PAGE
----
WASHINGTON The Bush administration defended two words in the Pledge of Allegiance "under God" in asking the Supreme Court to declare the daily recitation constitutional. "Reciting the Pledge of Allegiance is a patriotic exercise, not a religious testimonial," the administration said.
In a Dec. 19 brief, Justice Department lawyers urged the Supreme Court to overturn a ruling by the 9th U.S. Circuit Court of Appeals in San Francisco that a pledge which included references to God should not be recited in the public schools.
"The reference to a 'nation under God' in the Pledge of Allegiance is an official and patriotic acknowledgment of what all students Jewish, Christian, Muslim or atheist may properly be taught in the public schools," the administration argued in its 63-page filing.
The Supreme Court said in October that it would hear the appeal. The appeals court has put its decision in Elk Grove Unified School Dist. v. Newdow on hold until the Supreme Court rules in the case.
The pledge was challenged by a Sacramento, Calif., atheist, Michael Newdow, whose 9-year-old daughter heard it recited daily in her school. Newdow will argue the case himself before the high court.
The government also questioned Newdow's right to bring the suit. The brief said that Newdow, who does not have custody of his daughter, does not have the authority to solely decide his child's religious upbringing, especially because her mother supports her reciting the pledge.
"While state law affords him the right to expose his daughter to his own atheistic views, he does not have a corresponding right to exclude other influences especially those the mother has chosen for the child," the government said.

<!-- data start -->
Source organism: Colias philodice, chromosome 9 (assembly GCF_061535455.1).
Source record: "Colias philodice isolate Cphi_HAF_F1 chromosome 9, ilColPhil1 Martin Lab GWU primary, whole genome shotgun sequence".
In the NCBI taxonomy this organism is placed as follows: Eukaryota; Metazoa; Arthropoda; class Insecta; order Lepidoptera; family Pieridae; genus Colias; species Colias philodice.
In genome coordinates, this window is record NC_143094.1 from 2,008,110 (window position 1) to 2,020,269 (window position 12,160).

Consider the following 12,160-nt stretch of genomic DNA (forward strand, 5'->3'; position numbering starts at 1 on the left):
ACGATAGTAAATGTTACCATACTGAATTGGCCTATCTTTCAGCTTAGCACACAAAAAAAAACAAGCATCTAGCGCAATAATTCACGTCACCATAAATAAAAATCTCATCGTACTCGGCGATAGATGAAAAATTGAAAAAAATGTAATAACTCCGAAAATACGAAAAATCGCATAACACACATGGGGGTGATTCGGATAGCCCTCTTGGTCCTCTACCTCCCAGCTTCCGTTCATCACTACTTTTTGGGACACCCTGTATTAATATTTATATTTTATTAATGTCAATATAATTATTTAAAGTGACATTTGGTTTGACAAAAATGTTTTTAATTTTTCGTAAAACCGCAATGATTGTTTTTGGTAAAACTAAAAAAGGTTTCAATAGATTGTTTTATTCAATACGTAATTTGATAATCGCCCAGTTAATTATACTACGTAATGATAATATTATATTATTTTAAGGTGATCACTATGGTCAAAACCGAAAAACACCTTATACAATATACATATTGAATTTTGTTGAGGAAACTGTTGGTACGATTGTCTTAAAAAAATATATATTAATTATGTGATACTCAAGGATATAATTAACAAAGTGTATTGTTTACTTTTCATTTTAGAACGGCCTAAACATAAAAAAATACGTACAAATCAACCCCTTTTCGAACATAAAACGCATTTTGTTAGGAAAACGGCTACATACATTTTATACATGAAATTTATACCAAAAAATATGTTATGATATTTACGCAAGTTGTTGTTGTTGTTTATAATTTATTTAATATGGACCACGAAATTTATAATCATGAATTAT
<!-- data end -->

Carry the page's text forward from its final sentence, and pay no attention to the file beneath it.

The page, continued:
In declaring the pledge's reference to God unconstitutional, the 9th Circuit said it violated the First Amendment as well as Supreme Court precedents. The Supreme Court has already ruled that school children cannot be required to recite the pledge.
The appeals court decision was roundly criticized by federal officials at the time. Attorney General John Ashcroft pledged to "spare no effort to preserve the rights of all our citizens to pledge allegiance to the American flag" and the House of Representatives voted, 400-7 with 15 members voting present, to condemn the decision.
Justice Antonin Scalia recused himself from the Supreme Court's consideration of the issue after he told a religious group that courts went too far to keep religion out of public schools and other forums, and that lawmakers rather than judges were better suited to decide the pledge question.